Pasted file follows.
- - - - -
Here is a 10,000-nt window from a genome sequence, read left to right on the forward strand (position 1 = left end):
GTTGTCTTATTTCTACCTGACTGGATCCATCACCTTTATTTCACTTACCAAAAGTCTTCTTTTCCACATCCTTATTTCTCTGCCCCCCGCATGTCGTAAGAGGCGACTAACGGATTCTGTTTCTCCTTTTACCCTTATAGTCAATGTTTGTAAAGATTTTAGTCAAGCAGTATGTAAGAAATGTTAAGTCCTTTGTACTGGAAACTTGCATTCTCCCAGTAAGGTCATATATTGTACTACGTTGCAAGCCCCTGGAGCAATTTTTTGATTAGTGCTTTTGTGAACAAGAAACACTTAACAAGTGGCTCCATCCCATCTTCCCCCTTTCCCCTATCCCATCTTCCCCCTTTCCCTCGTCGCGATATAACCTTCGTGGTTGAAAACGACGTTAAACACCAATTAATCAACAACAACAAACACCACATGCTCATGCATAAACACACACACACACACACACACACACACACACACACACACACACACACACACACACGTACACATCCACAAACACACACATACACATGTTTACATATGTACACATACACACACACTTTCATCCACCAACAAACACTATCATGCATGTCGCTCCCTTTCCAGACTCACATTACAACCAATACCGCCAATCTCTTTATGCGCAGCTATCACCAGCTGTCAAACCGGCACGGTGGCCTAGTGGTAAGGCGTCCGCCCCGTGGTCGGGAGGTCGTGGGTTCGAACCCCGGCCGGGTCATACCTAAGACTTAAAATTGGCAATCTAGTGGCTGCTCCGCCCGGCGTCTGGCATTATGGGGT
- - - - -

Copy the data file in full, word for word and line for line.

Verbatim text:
Here is a 10,000-nt window from a genome sequence, read left to right on the forward strand (position 1 = left end):
GTTGTCTTATTTCTACCTGACTGGATCCATCACCTTTATTTCACTTACCAAAAGTCTTCTTTTCCACATCCTTATTTCTCTGCCCCCCGCATGTCGTAAGAGGCGACTAACGGATTCTGTTTCTCCTTTTACCCTTATAGTCAATGTTTGTAAAGATTTTAGTCAAGCAGTATGTAAGAAATGTTAAGTCCTTTGTACTGGAAACTTGCATTCTCCCAGTAAGGTCATATATTGTACTACGTTGCAAGCCCCTGGAGCAATTTTTTGATTAGTGCTTTTGTGAACAAGAAACACTTAACAAGTGGCTCCATCCCATCTTCCCCCTTTCCCCTATCCCATCTTCCCCCTTTCCCTCGTCGCGATATAACCTTCGTGGTTGAAAACGACGTTAAACACCAATTAATCAACAACAACAAACACCACATGCTCATGCATAAACACACACACACACACACACACACACACACACACACACACACACACACACACACACGTACACATCCACAAACACACACATACACATGTTTACATATGTACACATACACACACACTTTCATCCACCAACAAACACTATCATGCATGTCGCTCCCTTTCCAGACTCACATTACAACCAATACCGCCAATCTCTTTATGCGCAGCTATCACCAGCTGTCAAACCGGCACGGTGGCCTAGTGGTAAGGCGTCCGCCCCGTGGTCGGGAGGTCGTGGGTTCGAACCCCGGCCGGGTCATACCTAAGACTTAAAATTGGCAATCTAGTGGCTGCTCCGCCCGGCGTCTGGCATTATGGGGT